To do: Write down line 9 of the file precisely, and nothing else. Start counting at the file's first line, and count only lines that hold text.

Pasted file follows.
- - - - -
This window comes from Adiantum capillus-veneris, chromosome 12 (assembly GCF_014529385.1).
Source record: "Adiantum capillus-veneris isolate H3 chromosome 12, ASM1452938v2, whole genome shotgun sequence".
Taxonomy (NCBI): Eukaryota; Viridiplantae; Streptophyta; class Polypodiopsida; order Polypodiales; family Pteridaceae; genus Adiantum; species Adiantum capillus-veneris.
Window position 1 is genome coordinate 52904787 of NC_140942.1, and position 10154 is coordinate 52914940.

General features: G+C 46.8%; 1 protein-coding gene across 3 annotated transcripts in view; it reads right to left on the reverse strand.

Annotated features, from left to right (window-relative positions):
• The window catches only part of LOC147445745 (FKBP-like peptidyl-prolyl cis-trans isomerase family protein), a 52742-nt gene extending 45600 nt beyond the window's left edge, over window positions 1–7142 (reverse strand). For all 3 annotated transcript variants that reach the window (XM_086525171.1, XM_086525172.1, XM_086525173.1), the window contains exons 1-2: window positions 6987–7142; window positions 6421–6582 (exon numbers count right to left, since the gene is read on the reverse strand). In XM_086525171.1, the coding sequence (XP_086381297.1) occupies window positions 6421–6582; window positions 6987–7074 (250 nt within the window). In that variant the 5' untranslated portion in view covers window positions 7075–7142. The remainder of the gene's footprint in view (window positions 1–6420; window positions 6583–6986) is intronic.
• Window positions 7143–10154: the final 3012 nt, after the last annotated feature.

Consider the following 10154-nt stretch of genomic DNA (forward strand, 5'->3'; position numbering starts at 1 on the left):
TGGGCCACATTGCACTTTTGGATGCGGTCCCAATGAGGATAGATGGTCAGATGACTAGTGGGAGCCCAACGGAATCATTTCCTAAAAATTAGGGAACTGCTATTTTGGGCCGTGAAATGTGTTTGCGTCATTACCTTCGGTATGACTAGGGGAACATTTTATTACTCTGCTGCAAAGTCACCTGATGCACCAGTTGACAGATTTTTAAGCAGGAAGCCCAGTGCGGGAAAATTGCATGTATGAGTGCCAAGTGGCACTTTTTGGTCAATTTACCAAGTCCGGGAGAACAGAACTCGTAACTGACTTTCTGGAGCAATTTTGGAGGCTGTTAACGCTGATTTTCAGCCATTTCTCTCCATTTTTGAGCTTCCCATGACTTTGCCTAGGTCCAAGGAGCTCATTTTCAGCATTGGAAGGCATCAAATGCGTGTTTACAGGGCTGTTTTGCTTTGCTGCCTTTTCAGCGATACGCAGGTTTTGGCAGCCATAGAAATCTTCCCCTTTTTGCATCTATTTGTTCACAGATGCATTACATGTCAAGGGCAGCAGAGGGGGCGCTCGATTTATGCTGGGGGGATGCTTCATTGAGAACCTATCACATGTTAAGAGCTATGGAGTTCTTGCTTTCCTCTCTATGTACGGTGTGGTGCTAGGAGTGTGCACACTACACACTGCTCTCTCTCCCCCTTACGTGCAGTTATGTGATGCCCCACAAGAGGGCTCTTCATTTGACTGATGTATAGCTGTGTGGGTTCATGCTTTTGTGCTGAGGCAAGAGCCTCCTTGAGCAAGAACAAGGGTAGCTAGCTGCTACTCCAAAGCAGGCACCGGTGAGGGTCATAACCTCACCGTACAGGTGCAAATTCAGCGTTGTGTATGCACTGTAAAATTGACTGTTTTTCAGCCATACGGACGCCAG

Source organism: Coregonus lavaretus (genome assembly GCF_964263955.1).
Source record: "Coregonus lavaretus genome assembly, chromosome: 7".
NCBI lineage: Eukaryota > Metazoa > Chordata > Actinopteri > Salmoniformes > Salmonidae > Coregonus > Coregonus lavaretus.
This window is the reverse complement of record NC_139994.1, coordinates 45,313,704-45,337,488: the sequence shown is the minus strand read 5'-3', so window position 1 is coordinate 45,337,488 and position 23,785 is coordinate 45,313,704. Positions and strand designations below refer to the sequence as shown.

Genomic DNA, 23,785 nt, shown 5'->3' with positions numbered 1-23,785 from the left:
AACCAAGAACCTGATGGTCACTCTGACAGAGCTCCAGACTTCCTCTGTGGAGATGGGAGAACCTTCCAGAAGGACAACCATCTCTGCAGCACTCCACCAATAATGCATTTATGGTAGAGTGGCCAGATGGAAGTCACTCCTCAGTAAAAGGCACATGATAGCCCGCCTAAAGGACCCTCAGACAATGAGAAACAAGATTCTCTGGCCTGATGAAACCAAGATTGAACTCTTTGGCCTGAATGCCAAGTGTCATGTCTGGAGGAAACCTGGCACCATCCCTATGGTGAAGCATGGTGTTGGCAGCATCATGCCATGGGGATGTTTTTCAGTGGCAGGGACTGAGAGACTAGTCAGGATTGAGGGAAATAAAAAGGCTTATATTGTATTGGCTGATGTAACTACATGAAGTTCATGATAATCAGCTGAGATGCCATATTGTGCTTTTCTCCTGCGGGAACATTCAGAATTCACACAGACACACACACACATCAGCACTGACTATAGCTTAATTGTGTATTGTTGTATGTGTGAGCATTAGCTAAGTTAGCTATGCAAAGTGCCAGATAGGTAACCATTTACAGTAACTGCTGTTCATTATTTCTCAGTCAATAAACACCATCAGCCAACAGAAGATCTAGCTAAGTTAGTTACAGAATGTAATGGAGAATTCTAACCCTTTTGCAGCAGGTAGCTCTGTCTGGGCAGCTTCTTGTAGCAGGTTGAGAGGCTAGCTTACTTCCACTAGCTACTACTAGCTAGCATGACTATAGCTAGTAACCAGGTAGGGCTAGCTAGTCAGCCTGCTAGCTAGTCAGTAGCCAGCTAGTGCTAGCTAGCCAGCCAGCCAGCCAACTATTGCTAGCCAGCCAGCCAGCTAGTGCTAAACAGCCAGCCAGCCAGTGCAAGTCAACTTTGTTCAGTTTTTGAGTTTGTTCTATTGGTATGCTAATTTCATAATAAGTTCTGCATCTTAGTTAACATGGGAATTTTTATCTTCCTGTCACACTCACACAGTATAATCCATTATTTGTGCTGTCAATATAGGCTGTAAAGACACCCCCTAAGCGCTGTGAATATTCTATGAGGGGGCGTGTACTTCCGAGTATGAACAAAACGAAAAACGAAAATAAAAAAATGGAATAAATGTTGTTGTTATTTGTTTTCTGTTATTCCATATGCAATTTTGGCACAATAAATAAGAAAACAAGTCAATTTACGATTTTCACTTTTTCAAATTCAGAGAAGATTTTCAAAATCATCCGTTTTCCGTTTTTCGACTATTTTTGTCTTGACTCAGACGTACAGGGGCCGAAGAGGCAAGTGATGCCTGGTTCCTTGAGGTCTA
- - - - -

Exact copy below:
Consider the following 10154-nt stretch of genomic DNA (forward strand, 5'->3'; position numbering starts at 1 on the left):